Economy of Nepal

In 1990-2000, the annual GDP growth rate was 2.4%, in 2000/01 – 4.6%, in 2001/02 – 0.8%. GDP $5.5 billion (or $30.6 billion PPP) and per capita income $1327 (PPP) (2000). The share of Nepal in the world economy is small (less than 0.1%).

Economically active population 9.9 million people. (43% of the population) (2001). The share of the unemployed is 4.9%, 47% were not fully employed. In the 1990s more than 1 million people left to work abroad. Nepal itself lacks a skilled labor force. In 1990-2000, the average annual increase in prices for consumer goods amounted to 8.6%. The growth of the price index in 2000/01 – 2.1%, in 2001/02 – 3%.

In 2001, more than 6.5 million people were employed in agriculture, 65.7% of the economically active population (in 1991 – 81.2%), in trade, restaurant and hotel business – 9.9% (it was 3.5% ), in industry – 8.8% (was 2%), in social services – 7.8% (was 10.2%).

According to cheeroutdoor, agriculture remains the leading sector of the economy. It accounted for 39% of GDP (2000/01). Processed approx. 3.7 million hectares. Main food crops: rice (harvest in 2000/01 – 4.2 million tons), corn (more than 1.5 million tons), wheat (1.3 million tons), barley, millet. Main cash crops: sugar cane (2.2 million tons), oilseeds, tobacco, jute, tea bush. The collection of fruits and vegetables amounted to almost 2.5 million tons. Animal husbandry is less developed (meat production – almost 200 thousand tons, milk – 1.2 million tons). The fish catch amounted to 35 thousand tons.

The service sector accounts for 37% of GDP (2000). Trade, restaurant and hotel business (11% of GDP) are developing quite rapidly, which is largely due to the service of foreign tourists. The number of tourists reaches almost 0.5 million people. per year (2001).

The manufacturing industry is underdeveloped. It accounted for (2000/01) 9.5% of GDP. Main industries: processing of agricultural products, production of clothes and carpets, tobacco industry, production of cement and bricks. Almost 1.5 billion kWh of energy was generated (2000). Construction accounted for 9% of GDP.

The length of roads is approx. 15.8 thousand km (paved almost 4.6 thousand km), railways – 51 km (2002). More than 60 thousand cars were registered (2002). 1.6 million people were transported by rail. (2000). 45 airports (with concrete runways – 9). More than 640 thousand people were transported by plane. (2000).

After 1990, the main directions in economic policy became privatization (with conflicting results), decentralization (granting additional financial rights to local government), measures aimed at attracting foreign capital (which did not give much results), infrastructure development and the implementation of various development programs. Bureaucratic restrictions on entrepreneurial and commercial activities are removed. The fight against poverty and underemployment has been proclaimed a priority task in the social sphere.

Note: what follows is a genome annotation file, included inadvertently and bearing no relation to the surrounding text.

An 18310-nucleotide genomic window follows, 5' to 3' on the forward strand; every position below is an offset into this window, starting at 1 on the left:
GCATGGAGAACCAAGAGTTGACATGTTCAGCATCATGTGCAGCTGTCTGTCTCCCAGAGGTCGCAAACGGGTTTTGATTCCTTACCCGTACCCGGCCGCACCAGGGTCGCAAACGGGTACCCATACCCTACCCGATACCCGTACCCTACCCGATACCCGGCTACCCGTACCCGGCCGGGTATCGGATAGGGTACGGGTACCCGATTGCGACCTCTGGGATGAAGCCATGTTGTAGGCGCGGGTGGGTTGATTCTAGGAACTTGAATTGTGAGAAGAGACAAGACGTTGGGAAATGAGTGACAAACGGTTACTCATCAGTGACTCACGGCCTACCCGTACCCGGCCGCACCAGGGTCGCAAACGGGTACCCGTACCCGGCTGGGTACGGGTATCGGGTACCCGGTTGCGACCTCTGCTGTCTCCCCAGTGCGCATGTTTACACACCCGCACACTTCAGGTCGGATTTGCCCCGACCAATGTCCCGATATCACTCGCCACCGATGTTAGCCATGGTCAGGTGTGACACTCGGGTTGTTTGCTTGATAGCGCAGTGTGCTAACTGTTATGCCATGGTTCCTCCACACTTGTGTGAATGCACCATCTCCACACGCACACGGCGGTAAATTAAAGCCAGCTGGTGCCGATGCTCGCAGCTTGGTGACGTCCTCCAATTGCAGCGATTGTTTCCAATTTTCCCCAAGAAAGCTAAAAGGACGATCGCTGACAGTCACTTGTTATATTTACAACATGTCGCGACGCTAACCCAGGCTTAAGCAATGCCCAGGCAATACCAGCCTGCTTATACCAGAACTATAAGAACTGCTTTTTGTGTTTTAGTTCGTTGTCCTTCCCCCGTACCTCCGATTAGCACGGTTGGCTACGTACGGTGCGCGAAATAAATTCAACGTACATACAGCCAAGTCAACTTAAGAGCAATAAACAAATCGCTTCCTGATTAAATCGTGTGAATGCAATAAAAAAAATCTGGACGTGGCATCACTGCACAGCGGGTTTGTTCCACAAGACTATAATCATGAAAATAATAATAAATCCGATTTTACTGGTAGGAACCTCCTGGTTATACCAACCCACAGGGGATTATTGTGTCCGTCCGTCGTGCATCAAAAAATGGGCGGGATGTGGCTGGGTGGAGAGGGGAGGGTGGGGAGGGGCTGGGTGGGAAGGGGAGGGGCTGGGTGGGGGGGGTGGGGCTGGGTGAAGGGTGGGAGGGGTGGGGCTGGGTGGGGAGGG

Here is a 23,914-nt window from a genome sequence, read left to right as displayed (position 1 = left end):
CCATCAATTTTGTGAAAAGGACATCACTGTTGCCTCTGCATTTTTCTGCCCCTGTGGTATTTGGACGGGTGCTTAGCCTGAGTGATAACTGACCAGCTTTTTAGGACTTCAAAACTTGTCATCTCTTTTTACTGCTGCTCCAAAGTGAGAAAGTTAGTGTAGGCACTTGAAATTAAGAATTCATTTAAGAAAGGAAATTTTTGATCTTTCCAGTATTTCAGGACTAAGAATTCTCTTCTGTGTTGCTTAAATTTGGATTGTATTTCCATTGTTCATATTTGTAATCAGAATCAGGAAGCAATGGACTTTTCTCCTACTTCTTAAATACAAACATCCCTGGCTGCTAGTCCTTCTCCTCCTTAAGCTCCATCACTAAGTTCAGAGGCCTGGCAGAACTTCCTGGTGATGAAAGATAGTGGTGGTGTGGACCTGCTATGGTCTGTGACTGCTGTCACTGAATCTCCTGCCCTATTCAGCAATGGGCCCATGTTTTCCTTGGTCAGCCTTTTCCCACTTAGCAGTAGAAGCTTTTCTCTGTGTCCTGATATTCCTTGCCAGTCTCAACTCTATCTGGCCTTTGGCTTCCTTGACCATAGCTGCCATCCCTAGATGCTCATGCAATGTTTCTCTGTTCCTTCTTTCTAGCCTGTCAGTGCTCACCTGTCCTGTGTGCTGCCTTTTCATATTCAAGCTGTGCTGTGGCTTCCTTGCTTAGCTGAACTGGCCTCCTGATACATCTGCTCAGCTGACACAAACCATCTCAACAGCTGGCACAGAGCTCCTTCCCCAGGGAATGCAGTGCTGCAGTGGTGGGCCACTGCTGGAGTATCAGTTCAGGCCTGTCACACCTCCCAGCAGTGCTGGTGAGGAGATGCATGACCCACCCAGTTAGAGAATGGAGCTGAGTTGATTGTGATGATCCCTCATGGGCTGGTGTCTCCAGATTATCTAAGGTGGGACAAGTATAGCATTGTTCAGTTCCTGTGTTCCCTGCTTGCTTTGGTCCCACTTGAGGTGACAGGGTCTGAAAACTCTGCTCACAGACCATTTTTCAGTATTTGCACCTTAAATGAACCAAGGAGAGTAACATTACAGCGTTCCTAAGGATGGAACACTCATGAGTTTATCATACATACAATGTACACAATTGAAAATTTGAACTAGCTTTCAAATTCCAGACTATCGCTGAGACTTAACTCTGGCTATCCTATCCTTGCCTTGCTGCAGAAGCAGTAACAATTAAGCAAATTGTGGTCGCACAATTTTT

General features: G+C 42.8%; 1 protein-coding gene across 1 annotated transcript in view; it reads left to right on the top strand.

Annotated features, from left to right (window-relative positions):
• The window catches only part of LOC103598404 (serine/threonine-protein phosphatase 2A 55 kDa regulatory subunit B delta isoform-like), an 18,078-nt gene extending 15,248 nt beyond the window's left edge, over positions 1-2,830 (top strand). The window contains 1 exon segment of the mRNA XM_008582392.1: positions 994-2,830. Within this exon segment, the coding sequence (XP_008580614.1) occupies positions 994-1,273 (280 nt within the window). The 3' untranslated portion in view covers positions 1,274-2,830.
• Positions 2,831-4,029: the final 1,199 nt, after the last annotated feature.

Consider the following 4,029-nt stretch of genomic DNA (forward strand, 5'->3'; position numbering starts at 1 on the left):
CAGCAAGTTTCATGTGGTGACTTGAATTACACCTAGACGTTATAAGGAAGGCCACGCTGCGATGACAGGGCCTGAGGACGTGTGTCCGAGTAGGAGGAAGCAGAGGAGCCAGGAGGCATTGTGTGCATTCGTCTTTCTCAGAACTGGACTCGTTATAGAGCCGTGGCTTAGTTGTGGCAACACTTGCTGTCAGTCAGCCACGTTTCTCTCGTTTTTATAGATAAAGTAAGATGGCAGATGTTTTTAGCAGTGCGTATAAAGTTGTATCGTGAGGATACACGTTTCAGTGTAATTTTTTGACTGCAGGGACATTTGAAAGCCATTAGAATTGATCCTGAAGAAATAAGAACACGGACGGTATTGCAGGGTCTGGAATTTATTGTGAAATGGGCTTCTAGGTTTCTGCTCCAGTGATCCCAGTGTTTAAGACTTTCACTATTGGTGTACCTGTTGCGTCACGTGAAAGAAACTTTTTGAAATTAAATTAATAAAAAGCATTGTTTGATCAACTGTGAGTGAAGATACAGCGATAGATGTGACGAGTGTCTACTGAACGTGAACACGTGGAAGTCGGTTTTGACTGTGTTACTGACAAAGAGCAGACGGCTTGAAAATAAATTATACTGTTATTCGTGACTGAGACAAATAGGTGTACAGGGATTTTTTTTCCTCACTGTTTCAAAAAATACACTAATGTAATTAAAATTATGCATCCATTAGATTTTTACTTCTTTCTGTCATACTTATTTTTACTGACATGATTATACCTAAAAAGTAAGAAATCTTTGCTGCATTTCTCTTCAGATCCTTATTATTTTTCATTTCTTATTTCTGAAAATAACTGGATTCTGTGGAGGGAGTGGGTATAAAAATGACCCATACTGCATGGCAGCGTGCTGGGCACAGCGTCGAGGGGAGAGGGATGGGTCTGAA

The Nepalese Central Bank was established in 1956 and is responsible for economic, financial, banking and price stability. Issues licenses to commercial banks and controls their activities, determines the exchange rate, takes the necessary measures to curb price increases, acts as a banker for the government, commercial banks and companies, cooperatives. Financial resources of commercial banks slightly exceed 200 billion rupees (2002). Foreign exchange reserves in the banking sector amount to 112 billion rupees (2003).

Private consumption is 75% of GDP (2000/01), public spending – 19.4% (income – 11.9%). All government spending amounted to approx. 80 billion rupees. Foreign aid (almost half of it is free) has exceeded 30 billion rupees. In 2000, public spending on education and health care amounted to 3.3 and 1.3% of GDP (private – 4.2%). In 2001 and 2002 there was a sharp drop in government spending on development. Domestic savings were 13.2% in 2001/02. External debt exceeds $2.5 billion (2001). Debt service accounted for 1.8% of GDP.

The incomes of the 10% high-income group of the population (29.8% of all incomes of the population) were 9.3 times higher than the incomes of the 10% low-income group (3.2%). Women’s incomes (2000) are significantly lower ($880 versus $1,752 for men). In 2000, 37.7% of the population had an income of less than $1 a day, and 82.5% – less than $2. According to the national methodology, the proportion of the poor is 42% (in urban areas – 23%). In recent years, the percentage of poor urban residents has decreased, while those living in rural areas have increased. 54.1% of children under 5 are permanently malnourished. Nepal ranks only 142nd in the UNDP Human Development Index, although it is constantly rising: 0.289 (1975), 0.328 (1980), 0.370 (1985), 0.416 (1990), 0.453 (1995), 0.490 (2000 ).

In 2001/02, the volume of foreign trade amounted to 153 billion rupees. Export is significantly inferior to import (more than 2 times). Ready-made clothes are mainly exported (in 2001/02 – 42.1% of exports), woolen carpets (33.2%), wool products (10.1%). The main imports are food products, oil products, fertilizers, metals, and electrical goods. The most important exporters to Nepal are India, Singapore, Malaysia, Saudi Arabia (respectively 55, 9.5, 6.5%). The main importers from Nepal are India, the USA and Germany (respectively 51, 19 and 7%).

Economy of Nepal